And all of the above is before the impact of the advancing technologies that will displace tens of millions of jobs in the United States. Yes, technology will create new jobs but the question is whether the displaced workers have the capabilities to do those new jobs. And remember, technology will continue to advance taking over even more job tasks on its march to cognitive singularity. Work as we know it today will not exist for many people.

We as a society need a new story.

We need an ideal that every person can identify with.

We need an ideal that is aspirational for those who have work and those who don’t.

We need an ideal that enhances community not competition.

We need a story that brings out the best in ourselves and us as a society.

That story cannot be one based on extreme individualism and “survival of the fittest” if we want to maintain our democracy and place in the world as a leader.

Technology & Antiquity

Maybe our new societal story is a story based in antiquity and spirituality: humanity’s search for human wisdom. Maybe as technology and science continue to advance, the answer to how we can find purpose, meaning, and happiness in our lives can be found in a story that combines learnings from Antiquity (e.g., Buddhism, Stoicism, Native American philosophy, and the virtues of the great religions of the world) along with learnings from modern science that have illuminated what will make us unique in a world of very smart technology.

Our Uniqueness as a Species

Maybe the new story is about human uniqueness and becoming our best selves. Maybe the new story is also about how we help each other find meaning, purpose and happiness. Instead of an individualistic “survival of the fittest” culture, we create a “Community” culture because just like our ancestors the Hunter-Gathers, we will be more successful in Communities with others than “hunting” alone.

Maybe humanity’s answer to technology is The Journey to One’s Best Self. That Journey could be all about developing our uniqueness as human beings in ways that lead to a happy and meaningful life in a world that will continually change as technology advances.

What makes us unique as compared to technology? Consider these questions:

Will technology be able to imagine? To dream?

Will technology be able to emotionally love?

Will technology have the innate curiosity to seek out the wonders and awe of life?

Will technology have innate intent, purpose, and desire to explore and discover in the pursuit of knowing?

Will technology be able to emotionally connect and communicate with animals? Spiritually connect with nature?

Will technology have the ability to advance humanity by continually seeking answers to these questions: Why are we here? How do we live in harmony with each other and with nature?

Will technology have compassion or empathy or be caring?

How do we human beings optimize our uniqueness? The answer to that question may well determine whether we as human beings transcend our current level of humanity alongside technology or whether we become technology’s chimpanzees.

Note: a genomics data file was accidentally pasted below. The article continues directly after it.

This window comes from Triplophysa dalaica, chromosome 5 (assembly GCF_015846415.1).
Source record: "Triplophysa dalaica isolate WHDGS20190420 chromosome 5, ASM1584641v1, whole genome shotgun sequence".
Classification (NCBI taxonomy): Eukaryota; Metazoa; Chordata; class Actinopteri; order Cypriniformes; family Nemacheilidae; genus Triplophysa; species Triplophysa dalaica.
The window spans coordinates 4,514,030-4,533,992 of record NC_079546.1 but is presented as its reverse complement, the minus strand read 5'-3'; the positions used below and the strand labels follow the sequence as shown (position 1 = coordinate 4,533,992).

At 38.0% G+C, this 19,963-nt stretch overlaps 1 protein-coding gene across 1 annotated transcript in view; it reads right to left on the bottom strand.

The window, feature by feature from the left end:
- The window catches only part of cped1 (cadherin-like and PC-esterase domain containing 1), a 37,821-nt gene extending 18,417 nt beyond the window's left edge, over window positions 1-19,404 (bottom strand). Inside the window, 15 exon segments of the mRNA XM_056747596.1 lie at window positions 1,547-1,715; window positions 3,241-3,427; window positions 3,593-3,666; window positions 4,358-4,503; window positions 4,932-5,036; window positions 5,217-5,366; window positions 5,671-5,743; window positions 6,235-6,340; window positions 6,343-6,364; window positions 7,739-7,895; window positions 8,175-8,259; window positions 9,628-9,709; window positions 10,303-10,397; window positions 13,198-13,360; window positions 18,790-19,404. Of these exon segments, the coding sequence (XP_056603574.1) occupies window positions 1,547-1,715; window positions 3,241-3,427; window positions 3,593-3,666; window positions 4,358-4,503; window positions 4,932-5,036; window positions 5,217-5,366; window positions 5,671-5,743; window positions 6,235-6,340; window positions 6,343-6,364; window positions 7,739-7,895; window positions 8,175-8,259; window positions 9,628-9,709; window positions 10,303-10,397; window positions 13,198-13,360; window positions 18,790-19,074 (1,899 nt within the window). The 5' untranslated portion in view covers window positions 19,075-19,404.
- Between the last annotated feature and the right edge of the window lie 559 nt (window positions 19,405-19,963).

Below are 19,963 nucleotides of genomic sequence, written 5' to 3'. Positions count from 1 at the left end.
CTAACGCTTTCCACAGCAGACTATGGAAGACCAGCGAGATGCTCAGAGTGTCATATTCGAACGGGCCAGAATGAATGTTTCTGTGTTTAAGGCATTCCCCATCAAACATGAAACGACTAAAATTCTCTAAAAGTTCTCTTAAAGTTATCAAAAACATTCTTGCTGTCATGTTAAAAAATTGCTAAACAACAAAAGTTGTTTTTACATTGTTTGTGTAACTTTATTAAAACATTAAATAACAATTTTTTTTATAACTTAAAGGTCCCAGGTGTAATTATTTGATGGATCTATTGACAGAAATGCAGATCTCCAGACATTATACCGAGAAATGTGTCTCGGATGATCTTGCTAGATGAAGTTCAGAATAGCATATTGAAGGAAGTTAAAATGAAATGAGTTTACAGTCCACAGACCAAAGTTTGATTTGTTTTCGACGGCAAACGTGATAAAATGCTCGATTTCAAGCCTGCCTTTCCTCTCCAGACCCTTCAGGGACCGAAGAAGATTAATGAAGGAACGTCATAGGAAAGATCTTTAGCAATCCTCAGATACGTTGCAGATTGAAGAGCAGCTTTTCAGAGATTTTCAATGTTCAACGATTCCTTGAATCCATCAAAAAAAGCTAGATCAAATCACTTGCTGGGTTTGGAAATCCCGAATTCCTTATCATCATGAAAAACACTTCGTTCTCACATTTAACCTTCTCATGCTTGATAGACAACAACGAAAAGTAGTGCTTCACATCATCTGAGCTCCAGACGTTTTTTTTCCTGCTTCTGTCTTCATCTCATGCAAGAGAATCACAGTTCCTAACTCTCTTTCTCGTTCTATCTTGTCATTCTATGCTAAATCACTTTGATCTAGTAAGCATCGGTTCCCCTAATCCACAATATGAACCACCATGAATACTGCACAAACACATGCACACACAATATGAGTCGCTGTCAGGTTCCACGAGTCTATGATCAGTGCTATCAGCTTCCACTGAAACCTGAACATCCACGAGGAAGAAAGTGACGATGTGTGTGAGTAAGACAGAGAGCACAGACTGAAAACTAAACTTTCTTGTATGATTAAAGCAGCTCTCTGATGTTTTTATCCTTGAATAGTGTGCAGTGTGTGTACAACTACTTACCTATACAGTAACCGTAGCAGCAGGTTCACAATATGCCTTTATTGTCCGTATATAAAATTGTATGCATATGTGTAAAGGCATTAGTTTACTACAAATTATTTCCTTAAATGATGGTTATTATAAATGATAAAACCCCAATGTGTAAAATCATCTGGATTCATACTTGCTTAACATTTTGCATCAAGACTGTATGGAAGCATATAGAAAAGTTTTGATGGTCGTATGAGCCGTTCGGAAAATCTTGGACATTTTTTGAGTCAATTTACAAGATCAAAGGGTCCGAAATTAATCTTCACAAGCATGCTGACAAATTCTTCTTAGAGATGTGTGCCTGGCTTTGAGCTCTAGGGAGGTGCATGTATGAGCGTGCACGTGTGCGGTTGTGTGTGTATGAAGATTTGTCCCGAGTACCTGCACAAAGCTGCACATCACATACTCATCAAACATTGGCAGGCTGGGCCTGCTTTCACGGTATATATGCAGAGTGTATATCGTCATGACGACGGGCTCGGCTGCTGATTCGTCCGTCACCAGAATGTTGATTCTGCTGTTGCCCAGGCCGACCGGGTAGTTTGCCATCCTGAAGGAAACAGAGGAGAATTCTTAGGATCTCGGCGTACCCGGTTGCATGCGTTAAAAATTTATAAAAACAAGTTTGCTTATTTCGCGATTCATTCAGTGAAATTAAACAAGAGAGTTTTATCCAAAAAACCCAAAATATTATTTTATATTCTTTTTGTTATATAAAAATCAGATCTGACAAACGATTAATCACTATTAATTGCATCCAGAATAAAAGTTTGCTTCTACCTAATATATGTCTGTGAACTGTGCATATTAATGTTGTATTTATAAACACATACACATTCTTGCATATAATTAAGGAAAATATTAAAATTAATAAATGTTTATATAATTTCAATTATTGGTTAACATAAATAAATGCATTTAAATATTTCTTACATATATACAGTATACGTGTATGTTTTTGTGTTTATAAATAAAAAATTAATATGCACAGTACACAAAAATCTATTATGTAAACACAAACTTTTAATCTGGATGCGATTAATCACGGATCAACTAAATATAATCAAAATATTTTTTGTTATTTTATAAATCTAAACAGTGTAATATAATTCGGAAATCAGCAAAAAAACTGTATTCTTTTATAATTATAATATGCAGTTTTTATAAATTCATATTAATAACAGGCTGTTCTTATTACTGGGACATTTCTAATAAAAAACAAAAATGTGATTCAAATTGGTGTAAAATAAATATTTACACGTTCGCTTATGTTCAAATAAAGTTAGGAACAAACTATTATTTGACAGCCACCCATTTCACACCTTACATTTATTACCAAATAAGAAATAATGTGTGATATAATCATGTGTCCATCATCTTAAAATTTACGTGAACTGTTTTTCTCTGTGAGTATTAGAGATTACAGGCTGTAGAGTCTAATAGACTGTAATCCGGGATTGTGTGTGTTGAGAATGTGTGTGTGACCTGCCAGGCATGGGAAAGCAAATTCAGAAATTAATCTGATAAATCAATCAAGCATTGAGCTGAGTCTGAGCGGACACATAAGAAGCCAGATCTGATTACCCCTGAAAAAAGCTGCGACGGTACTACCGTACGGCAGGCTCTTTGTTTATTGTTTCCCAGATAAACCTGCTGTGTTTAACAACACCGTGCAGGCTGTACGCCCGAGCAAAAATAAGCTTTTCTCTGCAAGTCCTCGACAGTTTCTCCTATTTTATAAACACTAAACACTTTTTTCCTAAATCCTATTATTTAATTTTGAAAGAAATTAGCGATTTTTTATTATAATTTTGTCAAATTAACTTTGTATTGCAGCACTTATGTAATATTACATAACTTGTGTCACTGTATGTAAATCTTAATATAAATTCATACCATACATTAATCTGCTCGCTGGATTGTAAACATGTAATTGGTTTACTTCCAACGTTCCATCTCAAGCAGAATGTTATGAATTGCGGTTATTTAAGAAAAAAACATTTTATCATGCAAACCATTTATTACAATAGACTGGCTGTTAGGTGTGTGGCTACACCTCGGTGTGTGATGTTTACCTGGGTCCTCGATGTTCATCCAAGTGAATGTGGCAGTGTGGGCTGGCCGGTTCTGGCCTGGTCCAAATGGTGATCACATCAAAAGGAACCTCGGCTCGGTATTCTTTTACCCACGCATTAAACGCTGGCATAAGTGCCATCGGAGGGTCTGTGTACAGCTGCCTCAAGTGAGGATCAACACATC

How we adapt over the next decades to the transformational changes brought about by technology and science depends in large part on what our societal story becomes and whether that story can be meaningful and aspirational to every person if they so choose to embrace it.

A New Story: The Journey to One’s Best Self

The Journey to One’s Best Self is a lifelong journey. It can be every person’s lifelong job. It is a daily job that requires working on one’s self every day. It involves an internal journey to Inner Peace and an external focus on Oneness.

The Journey begins with gaining a better understanding through the latest science of how our minds work consciously and subconsciously and how our emotions are integrally linked with our mind and our body so that we can take ownership of our choices and our responses to what life throws at us.

The objective will be to become more aware, more primed for continual learning, and more concerned with seeking to live a virtuous life through high emotional engagement with other human beings and with the world in ways that make a positive contribution to humanity rather than just in ways defined primarily by money, consumption or that lead to unsustainable extraction of the Earth’s resources.

Philosopher Aristotle

Finding Inner Peace is the same journey that the great ancient Eastern and Western philosophies and the great religions of the World have embraced for thousands of years. Oneness is a spiritual journey embracing the awe and wonder of life and the environment and seeking to be part of something bigger than self — to be a force for good as part of connecting to something bigger than ourselves and making a difference in our own way in our community. Oneness is a community approach not an individualistic approach. It is being part of and contributing to the Common Good.

Finding Inner Peace and Oneness will be part of our work. That can be everyone’s work. That can be how humans find meaning, purpose, and happiness in a world dominated by continually advancing technologies.

In the coming decades, what will matter most will be our hearts; our souls; and our commitments to each other to work for a better society for all: The Common Good.

That will require social justice; virtuous behavior; and mastering self so we can move more towards Inner Peace and Oneness in a manner that can save us, save others and save our Planet.

It all begins with you. I invite you to join The Journey to Your Best Self.

Edward D Hess

Written by

Professor of Business Administration and Batten Executive-in-Residence at the UVA Darden School of Business.